GE Made a Copper Man, and He Helped Bombardiers Fight WWII

But not as a metallo-robo-fighter.
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One thing about the American forces during World War II: they had our not-quite-as-globalized companies behind them, a fact that these corporations now like to highlight. 

Today, GE posted about their Copper Man, a dummy with a thin copper skin, which was used to test the heated flight suits that kept our men in the bombers warm until pressurized cabins of the B-29. 

The suits worked like electric blankets—wires running in-between layers of wool—and as the engineers worked to optimize the suit, they would try it out in a cold room in Fort Monmouth, New Jersey. While human volunteers also participated in the experiments, the Copper Man had an electrical mesh on its "head, hands, torso, and feet" through which researchers could take readings on how the suit was performing. 

After the suits became unnecessary, GE took the technology and found a way to sell it to consumers in a postwar world: actual electric blankets. 

 

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Alexis C. Madrigal

Alexis Madrigal is the deputy editor of TheAtlantic.com. He's the author of Powering the Dream: The History and Promise of Green Technology. More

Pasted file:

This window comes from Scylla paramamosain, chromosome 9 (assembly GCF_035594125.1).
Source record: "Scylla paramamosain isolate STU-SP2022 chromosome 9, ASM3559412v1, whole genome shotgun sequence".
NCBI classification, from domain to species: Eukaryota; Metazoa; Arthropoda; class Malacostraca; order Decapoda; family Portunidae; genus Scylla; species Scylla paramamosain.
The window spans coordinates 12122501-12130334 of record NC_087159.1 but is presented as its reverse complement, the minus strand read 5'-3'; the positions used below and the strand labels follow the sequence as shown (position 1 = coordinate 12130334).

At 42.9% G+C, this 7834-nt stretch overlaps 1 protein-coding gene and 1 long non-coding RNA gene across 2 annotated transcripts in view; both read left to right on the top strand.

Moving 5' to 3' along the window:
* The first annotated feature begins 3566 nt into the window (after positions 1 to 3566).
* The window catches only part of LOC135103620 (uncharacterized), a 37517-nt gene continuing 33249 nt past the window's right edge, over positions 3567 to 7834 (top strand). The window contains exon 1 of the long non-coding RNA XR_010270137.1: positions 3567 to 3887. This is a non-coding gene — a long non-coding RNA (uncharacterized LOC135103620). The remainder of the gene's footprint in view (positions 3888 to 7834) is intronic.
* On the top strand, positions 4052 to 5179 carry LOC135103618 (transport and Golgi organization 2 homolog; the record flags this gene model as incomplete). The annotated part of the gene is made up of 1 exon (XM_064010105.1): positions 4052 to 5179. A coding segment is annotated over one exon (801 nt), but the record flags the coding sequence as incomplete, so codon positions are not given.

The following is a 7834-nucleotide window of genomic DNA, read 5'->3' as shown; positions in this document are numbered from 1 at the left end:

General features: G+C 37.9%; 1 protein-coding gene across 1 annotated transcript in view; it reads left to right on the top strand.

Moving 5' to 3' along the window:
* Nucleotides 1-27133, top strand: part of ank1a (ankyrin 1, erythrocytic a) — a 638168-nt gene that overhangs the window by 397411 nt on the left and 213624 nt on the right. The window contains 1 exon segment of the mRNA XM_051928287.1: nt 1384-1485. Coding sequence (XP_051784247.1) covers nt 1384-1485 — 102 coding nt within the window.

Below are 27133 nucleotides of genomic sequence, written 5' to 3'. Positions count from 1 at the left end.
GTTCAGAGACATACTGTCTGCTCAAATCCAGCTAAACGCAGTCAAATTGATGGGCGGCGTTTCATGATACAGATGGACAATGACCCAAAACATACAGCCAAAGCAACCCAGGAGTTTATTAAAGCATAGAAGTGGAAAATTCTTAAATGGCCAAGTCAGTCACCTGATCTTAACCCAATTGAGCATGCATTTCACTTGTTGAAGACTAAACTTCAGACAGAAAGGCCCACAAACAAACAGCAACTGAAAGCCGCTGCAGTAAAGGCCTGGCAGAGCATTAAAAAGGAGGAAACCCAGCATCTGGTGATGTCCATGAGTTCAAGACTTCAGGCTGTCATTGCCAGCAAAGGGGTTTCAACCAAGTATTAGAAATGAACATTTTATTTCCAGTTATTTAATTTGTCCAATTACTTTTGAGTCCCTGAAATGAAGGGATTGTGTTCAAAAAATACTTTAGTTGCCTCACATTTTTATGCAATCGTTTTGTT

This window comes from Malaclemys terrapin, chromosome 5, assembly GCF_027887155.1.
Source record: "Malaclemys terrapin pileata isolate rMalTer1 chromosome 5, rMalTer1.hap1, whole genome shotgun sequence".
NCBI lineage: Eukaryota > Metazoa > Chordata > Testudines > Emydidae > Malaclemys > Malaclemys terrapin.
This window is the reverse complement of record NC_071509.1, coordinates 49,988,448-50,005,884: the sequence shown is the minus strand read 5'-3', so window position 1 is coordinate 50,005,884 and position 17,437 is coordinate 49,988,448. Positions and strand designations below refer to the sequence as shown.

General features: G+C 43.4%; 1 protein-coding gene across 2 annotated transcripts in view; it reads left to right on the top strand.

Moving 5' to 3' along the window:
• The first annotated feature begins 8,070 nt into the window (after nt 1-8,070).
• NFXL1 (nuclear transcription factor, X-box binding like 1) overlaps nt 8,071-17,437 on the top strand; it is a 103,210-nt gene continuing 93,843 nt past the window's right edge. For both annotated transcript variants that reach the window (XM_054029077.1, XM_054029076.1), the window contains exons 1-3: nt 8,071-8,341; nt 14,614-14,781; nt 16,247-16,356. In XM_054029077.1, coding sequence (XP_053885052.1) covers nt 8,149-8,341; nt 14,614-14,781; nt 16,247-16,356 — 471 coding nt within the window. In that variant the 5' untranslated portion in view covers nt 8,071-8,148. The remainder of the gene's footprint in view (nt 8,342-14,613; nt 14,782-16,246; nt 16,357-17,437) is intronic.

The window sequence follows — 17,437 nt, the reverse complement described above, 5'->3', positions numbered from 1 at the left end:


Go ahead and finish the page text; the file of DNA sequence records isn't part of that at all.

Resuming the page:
The New York Observer has called Madrigal "for all intents and purposes, the perfect modern reporter." He co-founded Longshot magazine, a high-speed media experiment that garnered attention from The New York Times, The Wall Street Journal, and the BBC. While at Wired.com, he built Wired Science into one of the most popular blogs in the world. The site was nominated for best magazine blog by the MPA and best science website in the 2009 Webby Awards. He also co-founded Haiti ReWired, a groundbreaking community dedicated to the discussion of technology, infrastructure, and the future of Haiti.

He's spoken at Stanford, CalTech, Berkeley, SXSW, E3, and the National Renewable Energy Laboratory, and his writing was anthologized in Best Technology Writing 2010 (Yale University Press).

Madrigal is a visiting scholar at the University of California at Berkeley's Office for the History of Science and Technology. Born in Mexico City, he grew up in the exurbs north of Portland, Oregon, and now lives in Oakland.

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